One Step Forward: More Black Men In College Than Jail. But They’re Not Graduating
Typically we read no-so-positive statistics about African-American men. But according to some new studies, the statistics are changing for the better — on the surface. A new report found that more black men are in college than in prison.
According to Howard University professor Ivory Toldson in a story for The Root (via The American Project), a 2001 report on black male college enrollment by the Justice Policy Institute — “Cellblocks or Classrooms” — is far out of date. “If we replicated JPI’s analysis,” writes Toldson, “we would find a 108.5 percent jump in black male college enrollment from 2001 to 2011. The raw numbers show that enrollment of black males increased from 693,044 in 2001 to 1,445,194 in 2011.”
Using 2009 figures from the National Center for Education Statistics, the Census Bureau’s American Community Survey and the Department of Justice’s statistics on prison enrollment, we find that of the estimated two million inmates held in state or federal prison or local jails, 841,000 are African-American men. This is the DOJ’s most recent year for data on prison populations. These figures show that there were more than 150 percent more black males in college than incarcerated. As we recently reported, the number of blacks in prison has decline—for both African-American men and women.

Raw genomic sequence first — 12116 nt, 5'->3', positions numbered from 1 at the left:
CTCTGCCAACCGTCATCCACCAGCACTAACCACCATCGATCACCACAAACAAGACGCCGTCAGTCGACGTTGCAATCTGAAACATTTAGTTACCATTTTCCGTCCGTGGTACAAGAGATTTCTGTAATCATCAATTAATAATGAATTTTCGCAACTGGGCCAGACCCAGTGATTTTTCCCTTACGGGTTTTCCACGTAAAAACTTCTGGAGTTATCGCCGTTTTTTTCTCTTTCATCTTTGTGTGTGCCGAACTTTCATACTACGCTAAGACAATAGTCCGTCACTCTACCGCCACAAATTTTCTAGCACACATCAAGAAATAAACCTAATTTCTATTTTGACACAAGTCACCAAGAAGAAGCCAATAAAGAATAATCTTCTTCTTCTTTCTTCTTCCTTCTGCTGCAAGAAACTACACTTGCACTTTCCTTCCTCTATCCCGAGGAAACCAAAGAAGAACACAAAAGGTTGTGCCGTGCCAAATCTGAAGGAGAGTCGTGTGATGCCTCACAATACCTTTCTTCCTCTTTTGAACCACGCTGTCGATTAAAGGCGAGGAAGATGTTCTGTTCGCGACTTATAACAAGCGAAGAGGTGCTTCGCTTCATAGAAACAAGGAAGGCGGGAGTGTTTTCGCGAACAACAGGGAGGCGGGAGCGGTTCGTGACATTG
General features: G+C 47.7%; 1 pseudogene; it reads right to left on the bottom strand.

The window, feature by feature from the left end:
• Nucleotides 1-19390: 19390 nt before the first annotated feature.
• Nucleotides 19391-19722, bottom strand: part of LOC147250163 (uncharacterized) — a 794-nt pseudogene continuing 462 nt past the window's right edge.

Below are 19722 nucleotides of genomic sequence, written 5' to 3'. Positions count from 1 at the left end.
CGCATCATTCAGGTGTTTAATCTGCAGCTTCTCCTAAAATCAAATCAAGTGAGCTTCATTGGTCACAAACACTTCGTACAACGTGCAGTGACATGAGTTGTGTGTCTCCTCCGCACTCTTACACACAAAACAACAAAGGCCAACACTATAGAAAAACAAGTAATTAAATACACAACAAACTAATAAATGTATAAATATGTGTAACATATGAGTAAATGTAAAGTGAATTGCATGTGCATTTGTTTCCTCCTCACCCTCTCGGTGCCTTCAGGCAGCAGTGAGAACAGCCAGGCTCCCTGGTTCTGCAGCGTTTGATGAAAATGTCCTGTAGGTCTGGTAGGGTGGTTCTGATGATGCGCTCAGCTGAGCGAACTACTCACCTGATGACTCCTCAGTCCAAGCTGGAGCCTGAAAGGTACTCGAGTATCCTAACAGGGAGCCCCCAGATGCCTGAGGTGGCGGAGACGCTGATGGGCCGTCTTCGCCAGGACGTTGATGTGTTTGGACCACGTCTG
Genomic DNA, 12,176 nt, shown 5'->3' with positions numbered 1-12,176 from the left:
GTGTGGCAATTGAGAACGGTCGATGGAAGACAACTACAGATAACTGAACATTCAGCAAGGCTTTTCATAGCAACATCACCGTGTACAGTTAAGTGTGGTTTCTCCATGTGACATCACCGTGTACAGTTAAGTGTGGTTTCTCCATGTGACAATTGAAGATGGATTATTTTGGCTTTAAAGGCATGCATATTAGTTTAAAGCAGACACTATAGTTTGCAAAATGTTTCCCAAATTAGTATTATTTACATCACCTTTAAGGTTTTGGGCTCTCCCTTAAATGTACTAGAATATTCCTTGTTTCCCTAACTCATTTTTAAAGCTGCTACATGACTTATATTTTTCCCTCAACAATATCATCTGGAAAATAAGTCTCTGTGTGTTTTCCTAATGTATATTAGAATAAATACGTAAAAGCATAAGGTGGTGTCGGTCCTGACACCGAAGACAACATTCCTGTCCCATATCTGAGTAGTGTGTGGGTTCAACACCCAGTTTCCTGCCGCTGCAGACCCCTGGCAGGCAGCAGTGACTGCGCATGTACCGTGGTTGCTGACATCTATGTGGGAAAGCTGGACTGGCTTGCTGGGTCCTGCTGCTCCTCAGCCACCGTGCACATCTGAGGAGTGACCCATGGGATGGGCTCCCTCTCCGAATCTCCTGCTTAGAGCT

Even though there are more black men in college, according to another report, college degree attainment lags for young men and minorities.
Compared to the 30 percent of women who earn a bachelor’s degree, only 22 percent of men do the same. And whites are twice as likely to graduate college by age of 25, reports Reuters (via Huffington Post). These numbers are based on a 14-year study highlights challenges for U.S. youth. “Wide racial and gender gaps persist among young Americans when it comes to earning a college degree and getting a job,” reports Reuters.
Moreover, the study found, at age 25, blacks and Hispanics were twice as likely as whites to be high school dropouts, while whites were more than twice as likely to have earned a bachelor’s degree.
Thirty percent of whites had graduated from college by their mid-20s, versus the only 14 percent of blacks and 12 percent of Hispanics had done so.
Even when whites drop out of high school, they were still more likely to spend more weeks employed than racial minorities, the study discovered. White dropouts spent 28 percent of their weeks between the ages of 22 and 25 out of work. Compare this to black dropouts, who were unemployed for 42 percent of that time.
The study included about 9,000 25-year-olds.
According to U.S. Bureau of Labor Statistics, women who had at least a bachelor’s degree were more likely to be employed than similarly educated men and spend less time out of work.
Long story short, while there are many people questioning the value of a college education at a time when student loan debt and tuition are skyrocketing, having an advanced education is a valuable commodity in today’s job marketplace. Any advantage is to your benefit.